Do you want to know whether Discovery Bay International School (DBIS) is properly maintained and safe for your children? Once in every seven years CM is required to hire competent persons to conduct an inspection of the school premises and keep the inspection report open for viewing at its offices.

Do you want to know a professional’s opinion of the condition of the main road? Ditto. The reason that water pressure from the common pipes is low? Ditto. The condition of the common drains? Ditto.

It is the right of every owner and every tenant in DB to view these reports and obtain a copy at nominal cost. No fuss, no waiting. That’s what the DMC says.

And knowing the actual condition of buildings would make it much easier to plan for and carry out a proper renovation when it is really needed.


2013-14 Audited Accounts

The Audited Accounts of the Management Funds for the financial year 2013-14 have now been added to the top menu, “Accounts”.

The main source of the Management Funds is the monthly management fee paid by owners and residents. However, in fact, all monies received by City Management (CM) in pursuance of its role as Manager of Discovery Bay must be deposited to the Management Funds — everything from parking fines to renovation charges to late payment fees.

The Management Funds (the DMC term, but more descriptively called the “Discovery Bay City Owners’ Fund” by the auditor) belong to all the owners of Discovery Bay. CM holds the funds on trust for the owners, and is entitled to draw on the funds to carry out its duties as Manager under the DMC. (This, incidentally, is why one should never withhold payment of management fees as a way of protesting the actions of CM — you are not punishing CM, you are punishing your fellow owners.)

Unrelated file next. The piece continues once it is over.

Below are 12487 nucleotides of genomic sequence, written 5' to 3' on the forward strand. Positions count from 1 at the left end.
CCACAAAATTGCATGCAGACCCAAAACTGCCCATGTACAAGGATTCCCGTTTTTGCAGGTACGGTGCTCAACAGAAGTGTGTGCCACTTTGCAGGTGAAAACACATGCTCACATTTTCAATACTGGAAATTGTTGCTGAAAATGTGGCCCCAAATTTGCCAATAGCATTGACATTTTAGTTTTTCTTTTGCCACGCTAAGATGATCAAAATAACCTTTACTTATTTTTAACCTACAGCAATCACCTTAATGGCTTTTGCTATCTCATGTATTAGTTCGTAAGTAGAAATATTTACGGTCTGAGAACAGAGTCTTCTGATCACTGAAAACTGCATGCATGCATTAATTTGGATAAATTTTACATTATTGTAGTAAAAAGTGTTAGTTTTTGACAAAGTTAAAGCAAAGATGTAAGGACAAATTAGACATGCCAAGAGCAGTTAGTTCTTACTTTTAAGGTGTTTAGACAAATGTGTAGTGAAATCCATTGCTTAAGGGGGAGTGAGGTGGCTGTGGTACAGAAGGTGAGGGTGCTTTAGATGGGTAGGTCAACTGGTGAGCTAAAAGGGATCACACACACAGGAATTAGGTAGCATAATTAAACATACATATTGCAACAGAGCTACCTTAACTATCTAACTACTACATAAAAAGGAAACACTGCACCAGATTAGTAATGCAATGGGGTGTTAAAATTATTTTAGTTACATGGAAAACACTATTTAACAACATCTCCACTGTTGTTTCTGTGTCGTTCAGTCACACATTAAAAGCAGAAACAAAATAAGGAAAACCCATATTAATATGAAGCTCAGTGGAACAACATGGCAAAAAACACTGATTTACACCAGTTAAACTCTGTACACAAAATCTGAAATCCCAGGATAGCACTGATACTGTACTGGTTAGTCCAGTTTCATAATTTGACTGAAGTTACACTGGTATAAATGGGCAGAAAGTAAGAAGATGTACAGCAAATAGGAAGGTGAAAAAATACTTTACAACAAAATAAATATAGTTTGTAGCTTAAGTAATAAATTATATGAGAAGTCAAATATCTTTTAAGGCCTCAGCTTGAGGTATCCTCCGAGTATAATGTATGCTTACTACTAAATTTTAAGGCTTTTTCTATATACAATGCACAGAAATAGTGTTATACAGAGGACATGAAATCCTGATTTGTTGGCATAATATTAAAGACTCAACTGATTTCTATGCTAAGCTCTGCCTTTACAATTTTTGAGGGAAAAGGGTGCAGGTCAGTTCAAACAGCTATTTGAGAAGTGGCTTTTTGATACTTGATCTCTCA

CM is required by the DMC to produce a set of audited accounts within 180 days of the end of each financial year. In addition, the DMC authorises the City Owners’ Committee (COC) and each Village Owners’ Committee (VOC) to review any of the accounts itemised on the last page of these audited accounts throughout the year. This power is above and beyond the right of any owner to receive a copy of any of the budgets, account statements and audited accounts, as shown at paragraph 8 in the link above.

Thus, the owners potentially have significant power to ensure that the Management Funds are properly deployed. However, very few COC and VOC members are aware that they have this important right. Nor has CM volunteered this information. CM perpetuates the myth that the COC and VOCs are advisory bodies only, by selectively quoting the DMC and Sub-DMCs and ignoring the paragraph highlighted in the link above.

COC Minutes and Audited Accounts

Neo Horizon Village, Discovery Bay
Neo Horizon Village

I will slowly put up the entire set of minutes of the City Owners’ Committee and Audited Accounts of the Owners’ Funds for Discovery Bay. I am starting in opposite directions, with the COC minutes beginning from the earliest meetings in 1983 and 1984, but the accounts from the most recent. Everyone is probably interested to know the beginnings of DB, but, as far as money is concerned, the latest information is the most relevant.